If one wishes to produce varieties of lilac kittens, as well as chocolates, it is necessary to have at least one of the recessive dilute genes in each parent. The cats described above have the following genotypes: aa bb Cc Dd ii X Aa Bb cc dd Ii 2/ 4 Aa Agouti (stripes) 2/4 aa Non-agouti (no stripes) 2/4 Bb Black pigment 2/4 bb Brown pigment (chocolate) 2/4 Cc full coat color 2/4 cc Siamese coat pattern 2/4 Dd Dense pigment (black or seal pt.) 2/4 dd Dilute pigment (blue or lilac) 2/4 Ii Inhibitor gene - tipped coat 2/4 ii non-tipped coat Note that for each gene we are combining a homozygous recessive (e.g. aa) with a heterozygote (e.g. Aa) with the result that in the offspring the probability is for 50% expression of each allele.  There is no linking among the above characteristics, that is, they are inherited independently of one another. From such a breeding, over the long haul, one would expect equal numbers of striped vs. non-striped, black vs. chocolate pigment, full coat pattern vs. Siamese coat pattern, dense vs. dilute colors, and tipped vs. non-tipped coats. Also, clearly if one is interested in kittens of a lilac color (bb dd) there must be chocolate (b) and dilute genes (d) in both parents. D. To produce chocolate bicolors is relatively straight-forward. Here we have added the (S) symbol to represent the white spotting gene, which is dominant, and also additive, so that a cat which is SS tends to have much more white than the cat which is Ss. One could combine a chocolate CPC (which carries dilute) with a blue and white bi-color. This cross is represented as follows: ( bb Cc Dd ss X BB CC dd Ss) The first generation cross between these two cats results in cats of these genotypes: 4/4 Bb black pigment (chocolate carriers) 2/4 Cc full coat color (heterozygous) 2/4 CC full coat color (homozygous) 2/4 Dd dense coat color (heterozygous) 2/4 dd dilute coat color (blue) 2/4 Ss with white spotting 2/4 ss no spotting The probability is for equal numbers of black and blue, spotted and unspotted cats, and no Himalayans, since only one of the parents carried the recessive (c) gene.  Once again we need to go to the second generation to see cats of the desired chocolate and lilac colors. The first cross between the chocolate CPC and the blue and white bicolor yields the following genetic probabilities:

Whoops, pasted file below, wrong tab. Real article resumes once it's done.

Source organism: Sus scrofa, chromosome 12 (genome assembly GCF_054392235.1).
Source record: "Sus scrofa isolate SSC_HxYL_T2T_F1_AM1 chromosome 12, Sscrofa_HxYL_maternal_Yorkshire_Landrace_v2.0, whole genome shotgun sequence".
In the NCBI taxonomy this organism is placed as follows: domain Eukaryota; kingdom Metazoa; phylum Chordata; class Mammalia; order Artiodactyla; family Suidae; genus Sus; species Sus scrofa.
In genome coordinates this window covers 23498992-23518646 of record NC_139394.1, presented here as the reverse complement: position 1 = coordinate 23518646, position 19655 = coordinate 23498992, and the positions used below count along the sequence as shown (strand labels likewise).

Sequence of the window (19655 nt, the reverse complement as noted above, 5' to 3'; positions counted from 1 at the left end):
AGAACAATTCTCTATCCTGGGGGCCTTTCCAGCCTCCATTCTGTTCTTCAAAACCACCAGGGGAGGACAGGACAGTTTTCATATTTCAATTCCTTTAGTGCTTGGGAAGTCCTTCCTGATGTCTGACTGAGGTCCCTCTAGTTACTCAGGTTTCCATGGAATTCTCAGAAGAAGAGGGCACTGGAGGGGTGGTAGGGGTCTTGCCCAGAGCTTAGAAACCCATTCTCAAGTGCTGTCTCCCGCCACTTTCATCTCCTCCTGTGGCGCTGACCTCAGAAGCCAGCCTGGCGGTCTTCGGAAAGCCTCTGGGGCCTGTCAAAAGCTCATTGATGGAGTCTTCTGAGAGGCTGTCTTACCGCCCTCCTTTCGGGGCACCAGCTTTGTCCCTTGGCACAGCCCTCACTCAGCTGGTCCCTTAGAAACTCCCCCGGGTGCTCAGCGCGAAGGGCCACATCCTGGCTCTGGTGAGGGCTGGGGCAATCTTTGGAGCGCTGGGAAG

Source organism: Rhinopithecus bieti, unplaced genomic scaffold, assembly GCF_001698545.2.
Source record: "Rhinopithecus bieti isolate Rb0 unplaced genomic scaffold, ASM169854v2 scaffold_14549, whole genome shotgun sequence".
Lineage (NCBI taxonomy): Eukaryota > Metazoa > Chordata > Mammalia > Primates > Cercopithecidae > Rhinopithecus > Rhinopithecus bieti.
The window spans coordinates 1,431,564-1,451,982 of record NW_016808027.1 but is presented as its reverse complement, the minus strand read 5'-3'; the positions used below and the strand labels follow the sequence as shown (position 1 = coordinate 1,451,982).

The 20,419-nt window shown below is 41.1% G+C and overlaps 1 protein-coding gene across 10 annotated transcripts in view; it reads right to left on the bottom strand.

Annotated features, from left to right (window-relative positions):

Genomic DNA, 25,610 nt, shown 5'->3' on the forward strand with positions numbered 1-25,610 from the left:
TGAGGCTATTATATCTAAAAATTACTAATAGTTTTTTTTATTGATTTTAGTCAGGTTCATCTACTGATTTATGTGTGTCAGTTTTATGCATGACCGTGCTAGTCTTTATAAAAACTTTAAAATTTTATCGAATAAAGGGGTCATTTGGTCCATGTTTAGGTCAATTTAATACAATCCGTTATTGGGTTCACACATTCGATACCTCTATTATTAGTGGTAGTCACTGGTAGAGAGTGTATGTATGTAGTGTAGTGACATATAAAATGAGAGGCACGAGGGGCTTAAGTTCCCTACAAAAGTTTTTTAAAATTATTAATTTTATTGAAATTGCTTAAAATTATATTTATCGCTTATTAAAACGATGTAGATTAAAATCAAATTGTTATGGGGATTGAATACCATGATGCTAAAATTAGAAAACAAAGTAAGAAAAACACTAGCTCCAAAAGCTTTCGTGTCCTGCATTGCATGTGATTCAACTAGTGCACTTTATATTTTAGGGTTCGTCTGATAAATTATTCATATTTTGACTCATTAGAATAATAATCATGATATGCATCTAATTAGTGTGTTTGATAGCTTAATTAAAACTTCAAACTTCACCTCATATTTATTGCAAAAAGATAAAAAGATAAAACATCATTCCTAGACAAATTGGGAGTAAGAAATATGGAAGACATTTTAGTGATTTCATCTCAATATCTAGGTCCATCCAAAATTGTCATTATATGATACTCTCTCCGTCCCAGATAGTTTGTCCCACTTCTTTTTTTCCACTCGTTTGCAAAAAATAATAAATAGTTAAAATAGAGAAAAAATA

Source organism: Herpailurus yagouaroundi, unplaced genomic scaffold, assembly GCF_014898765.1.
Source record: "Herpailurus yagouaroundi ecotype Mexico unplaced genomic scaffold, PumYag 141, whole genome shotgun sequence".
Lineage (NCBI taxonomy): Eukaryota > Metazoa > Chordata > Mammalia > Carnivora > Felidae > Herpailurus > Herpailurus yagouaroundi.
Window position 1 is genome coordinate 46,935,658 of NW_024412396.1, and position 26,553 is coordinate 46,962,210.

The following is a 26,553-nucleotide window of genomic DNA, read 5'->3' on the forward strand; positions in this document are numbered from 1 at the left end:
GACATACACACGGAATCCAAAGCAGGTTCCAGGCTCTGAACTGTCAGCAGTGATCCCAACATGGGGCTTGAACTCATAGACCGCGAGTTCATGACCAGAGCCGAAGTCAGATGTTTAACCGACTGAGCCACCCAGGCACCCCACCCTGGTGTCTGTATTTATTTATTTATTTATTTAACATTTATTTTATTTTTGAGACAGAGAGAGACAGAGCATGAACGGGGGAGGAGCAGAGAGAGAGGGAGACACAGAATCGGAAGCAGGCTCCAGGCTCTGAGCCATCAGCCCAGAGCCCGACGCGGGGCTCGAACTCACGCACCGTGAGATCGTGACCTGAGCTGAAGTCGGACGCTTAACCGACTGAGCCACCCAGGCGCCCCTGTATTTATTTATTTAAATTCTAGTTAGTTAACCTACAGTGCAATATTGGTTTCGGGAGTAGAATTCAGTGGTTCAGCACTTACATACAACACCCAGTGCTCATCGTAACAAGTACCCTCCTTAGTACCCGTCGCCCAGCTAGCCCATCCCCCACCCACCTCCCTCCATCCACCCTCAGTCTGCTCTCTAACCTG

4/4 Bb All have black pigment (chocolate carriers) 2/4 CC; 2/4 Cc Half carry the Siamese coat pattern gene (c) 2/4 Dd; 2/4 dd Half black, (dilute carriers), half blue (dd) 2/4 Ss; 2/4 ss Half with white spotting, half with none (S) Since we are aiming at chocolate and lilac bicolors we would select to breed those with white spotting. Those without white spots do not carry the spotting gene, since (S) is dominant it shows. We do not know without test-breeding which of these cats carries the Siamese gene (not desirable in bicolors). Since all of these cats have the chocolate gene, however, they are potentially useful in breeding other varieties of chocolates if their type is good. If we are particularly interested in lilac bicolors we would want to select at least one dilute from this breeding rather than black, to increase the probability of lilacs. Suppose we select to breed together a black and white bicolor and a blue and white bicolor from the above breeding. One happens to carry (c), the Siamese gene, and both carry chocolate:
Bb Cc Dd Ss X Bb CC dd Ss The probabilities for their offspring would be as follows: 1/4 BB black pigment 3/4 will have black pigment 2/4 Bb black (chocolate carrier) 1/4 bb chocolate 1/4 will be chocolate 2/4 CC full coat color (homozygous) all will have full coat color 2/4 Cc full coat color (colorpoint carriers) 2/4 Dd dense 2/4 will be black or chocolate 2/4 dd dilute 2/4 will be blue or lilac 1/4 SS homozygous for white spotting 1/4 (probable van) 2/4 Ss heterozygous for white spotting 2/4 bicolors 1/4 ss no white spots 1/4 no white spotting One might wish to breed one of the cats of the above breeding to a visible chocolate or lilac (bb), since that would double the probability of obtaining chocolate or lilac kittens: bb Cc Dd Ss X Bb CC dd Ss 2/4 Bb black 2/4 black (chocolate carriers) 2/4 bb chocolate 2/4 will be chocolate or lilac 2/4 CC full coat color (homozygous) all will have full coat color 2/4 Cc full coat color (colorpoint carriers) 2/4 Dd dense 2/4 will be black or chocolate 2/4 dd dilute 2/4 will be blue or lilac 1/4 SS homozygous for white spotting 1/4 (probable van) 2/4 Ss heterozygous for white spotting 2/4 bicolors 1/4 ss no white spots 1/4 no white spotting
This has kept us busy for a few years : -)


Stirrin' up the Gene Pool